Losing Faith In Your Doctors

When you live with multiple sclerosis, relying on doctors becomes a big part of your life. That happens to everyone eventually, but generally much earlier for someone with MS. While our disease is manageable, it is ultimately incurable. With that in mind, we are bound to have moments when we lose faith in doctors, when it seems like they simply aren’t helping anymore or even worse, making things worse.

Not everything is fixable

For many people with multiple sclerosis, it’s common to consistently have issues. Even those with the most stable condition can still suffer from damage previously done by the disease.

For example, I’ve not had new or worsening symptoms in a long time. My treatment plan has effectively halted my progression, but it took me a long time to find a medication that would do that for me. The time before that treatment left me with a bunch of damaged nerves that can’t be fixed. I work with my doctor to lessen the severity of those symptoms, but I can’t fix their root cause (those demyelinated nerves).

I will always have issues, and that’s frustrating. Occasionally, my mind focuses that frustration on my doctor, even though it may not be their fault. It’s hard to remember that your doctor might be doing everything possible but that it may still not be enough.

Not all doctors are created equal

While not every symptom is correctable, that doesn’t mean that it isn’t sometimes the doctor's fault. Multiple sclerosis is a disease that has constant research being done on it. This means there are always new breakthroughs and treatment methods that are being developed. It’s really important to have a doctor who is knowledgeable about those latest trends. Not every doctor, not even every MS specialist, is great at that.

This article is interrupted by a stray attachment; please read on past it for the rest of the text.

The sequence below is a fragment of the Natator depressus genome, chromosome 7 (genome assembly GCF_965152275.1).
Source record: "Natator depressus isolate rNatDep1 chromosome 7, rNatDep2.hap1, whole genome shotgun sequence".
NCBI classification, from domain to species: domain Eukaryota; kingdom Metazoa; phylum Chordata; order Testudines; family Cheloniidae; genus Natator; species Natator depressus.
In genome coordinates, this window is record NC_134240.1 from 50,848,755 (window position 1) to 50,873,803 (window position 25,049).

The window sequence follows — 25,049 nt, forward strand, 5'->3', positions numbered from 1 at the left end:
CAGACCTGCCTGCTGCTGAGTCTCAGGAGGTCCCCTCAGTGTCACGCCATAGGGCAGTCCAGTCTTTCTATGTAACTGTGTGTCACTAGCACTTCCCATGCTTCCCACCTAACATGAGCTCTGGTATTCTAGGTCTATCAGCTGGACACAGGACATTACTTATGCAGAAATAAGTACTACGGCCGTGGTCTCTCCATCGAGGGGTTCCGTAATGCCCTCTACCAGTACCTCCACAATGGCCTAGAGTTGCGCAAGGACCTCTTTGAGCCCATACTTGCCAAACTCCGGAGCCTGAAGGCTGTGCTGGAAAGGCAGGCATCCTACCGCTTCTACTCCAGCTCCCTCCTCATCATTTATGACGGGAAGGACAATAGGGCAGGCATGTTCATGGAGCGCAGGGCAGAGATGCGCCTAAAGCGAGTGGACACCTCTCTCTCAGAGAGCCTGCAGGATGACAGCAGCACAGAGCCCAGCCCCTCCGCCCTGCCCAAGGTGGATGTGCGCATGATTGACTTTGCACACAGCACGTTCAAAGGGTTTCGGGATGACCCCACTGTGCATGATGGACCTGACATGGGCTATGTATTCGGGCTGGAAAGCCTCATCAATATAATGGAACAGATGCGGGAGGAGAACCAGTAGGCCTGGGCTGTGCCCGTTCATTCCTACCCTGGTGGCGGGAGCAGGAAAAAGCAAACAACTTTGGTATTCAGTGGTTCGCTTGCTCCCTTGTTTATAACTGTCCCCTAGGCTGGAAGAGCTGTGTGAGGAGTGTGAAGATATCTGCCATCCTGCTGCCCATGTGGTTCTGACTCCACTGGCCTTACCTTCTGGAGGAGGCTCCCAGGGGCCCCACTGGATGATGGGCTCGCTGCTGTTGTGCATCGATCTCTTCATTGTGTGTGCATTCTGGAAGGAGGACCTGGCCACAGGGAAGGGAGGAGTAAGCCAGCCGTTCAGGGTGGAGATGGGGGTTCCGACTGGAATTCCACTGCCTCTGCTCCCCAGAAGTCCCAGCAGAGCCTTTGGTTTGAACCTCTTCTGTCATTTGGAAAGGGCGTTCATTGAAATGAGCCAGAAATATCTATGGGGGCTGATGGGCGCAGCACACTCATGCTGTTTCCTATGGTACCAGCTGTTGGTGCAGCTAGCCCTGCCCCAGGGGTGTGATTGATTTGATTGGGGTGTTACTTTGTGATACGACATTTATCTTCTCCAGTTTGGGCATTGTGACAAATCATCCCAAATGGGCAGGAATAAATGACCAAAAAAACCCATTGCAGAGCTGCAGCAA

Probably the number-one advice I end up giving to folks is that if you aren’t happy with your doctor, look for a new one. Always be willing to seek another opinion. It’s important to be realistic and understand that not every issue can be fixed though, not yet anyway. The disease is still incurable, and there is only so much that anyone can do once you’ve had a certain amount of progression.

It’s easy to lose faith

It’s easy to become disenchanted with our doctors. Those of us with MS are living with a disease that is particularly hard to diagnose and treat. In my experience, treating MS is really a lot of trial and error. Try this medicine for a while and see what happens; if it doesn’t work, move on to the next one.

That can feel like our doctors don’t know what they are doing when in reality, it’s that MS impacts all of us so differently. It’s not a cookie-cutter medical issue for which they can treat everyone the same way.

If we had a broken bone or even a tumor, we might be able to go to several doctors who recognize and treat it the same way. That’s just not the case with MS, and that can leave us with a tremendous amount of doubt about the treatment we are receiving.

Keep your head in the game

There are times when I feel like no one can help me and honestly, that is the reality of some of those moments. It becomes very easy to focus blame on those trying to help me instead of on the actual disease. I have moments when I want to give up my current treatment plan completely, times when I feel like my doctors have no idea what they are doing. Those are the times that I try to remember that they are doing their best. That this disease is a nasty beast.

I also remember the condition I was in before my current treatment plan (and I’m not sure I’d still be around without it). I also remember how my grandfather’s MS progression was with little to no treatment at all, and that’s when I realize that I’m actually very lucky. I remember that medicine has come a long way in a short time when it comes to MS.

It may feel like my MS team isn’t doing enough until I start to think about what life would be like without treatment. So hold your doctors to high standards, but remember that the real enemy is the disease.

Devin

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